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Journal of Nucleic Acids
Volume 2010, Article ID 304035, 11 pages
http://dx.doi.org/10.4061/2010/304035
Research Article

Targeting the OB-Folds of Replication Protein A with Small Molecules

1Department of Medicine/Hematology and Oncology, Indiana University School of Medicine, Joseph E. Walther Hall, R3-C562, 980 W. Walnut Street, Indianapolis, IN 46202, USA
2Department of Biochemistry and Molecular Biology, Indiana University School of Medicine, Joseph E. Walther Hall, R3-C562, 980 W. Walnut Street, Indianapolis, IN 46202, USA
3Department of Biochemistry, Vanderbilt University School of Medicine, 850 Robinson Research Building, Nashville, TN 37209, USA
4Department of Chemistry and Physics, Indiana State University, Terre Haute, IN 47809, USA

Received 19 August 2010; Accepted 27 September 2010

Academic Editor: Ashis Basu

Copyright © 2010 Victor J. Anciano Granadillo et al. This is an open access article distributed under the Creative Commons Attribution License, which permits unrestricted use, distribution, and reproduction in any medium, provided the original work is properly cited.

Abstract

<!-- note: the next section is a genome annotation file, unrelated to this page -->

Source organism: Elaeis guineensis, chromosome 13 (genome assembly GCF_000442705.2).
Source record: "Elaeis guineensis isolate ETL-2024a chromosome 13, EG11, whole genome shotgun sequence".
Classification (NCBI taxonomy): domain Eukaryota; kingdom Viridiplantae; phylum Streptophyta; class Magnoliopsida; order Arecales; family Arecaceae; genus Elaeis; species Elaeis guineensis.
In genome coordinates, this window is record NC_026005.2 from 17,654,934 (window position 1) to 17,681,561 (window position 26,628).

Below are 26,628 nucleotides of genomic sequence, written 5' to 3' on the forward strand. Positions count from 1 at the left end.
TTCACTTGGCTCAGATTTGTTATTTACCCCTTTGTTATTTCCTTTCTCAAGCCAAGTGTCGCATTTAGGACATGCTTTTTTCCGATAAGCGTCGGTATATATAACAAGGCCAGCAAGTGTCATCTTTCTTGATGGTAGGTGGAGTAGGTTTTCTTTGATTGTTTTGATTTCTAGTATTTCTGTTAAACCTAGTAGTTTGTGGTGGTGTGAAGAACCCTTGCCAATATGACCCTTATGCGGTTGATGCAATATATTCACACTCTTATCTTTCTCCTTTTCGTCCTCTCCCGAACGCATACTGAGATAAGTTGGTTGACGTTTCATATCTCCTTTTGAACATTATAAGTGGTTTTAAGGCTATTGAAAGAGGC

Replication protein A (RPA) is the main eukaryotic single-strand (ss) DNA-binding protein involved in DNA replication and repair. We have identified and developed two classes of small molecule inhibitors (SMIs) that show in vitro inhibition of the RPA-DNA interaction. We present further characterization of these SMIs with respect to their target binding, mechanism of action, and specificity. Both reversible and irreversible modes of inhibition are observed for the different classes of SMIs with one class found to specifically interact with DNA-binding domains A and B (DBD-A/B) of RPA. In comparison with other oligonucleotide/oligosaccharide binding-fold (OB-fold) containing ssDNA-binding proteins, one class of SMIs displayed specificity for the RPA protein. Together these data demonstrate that the specific targeting of a protein-DNA interaction can be exploited towards interrogating the cellular activity of RPA as well as increasing the efficacy of DNA-damaging chemotherapeutics used in cancer treatment.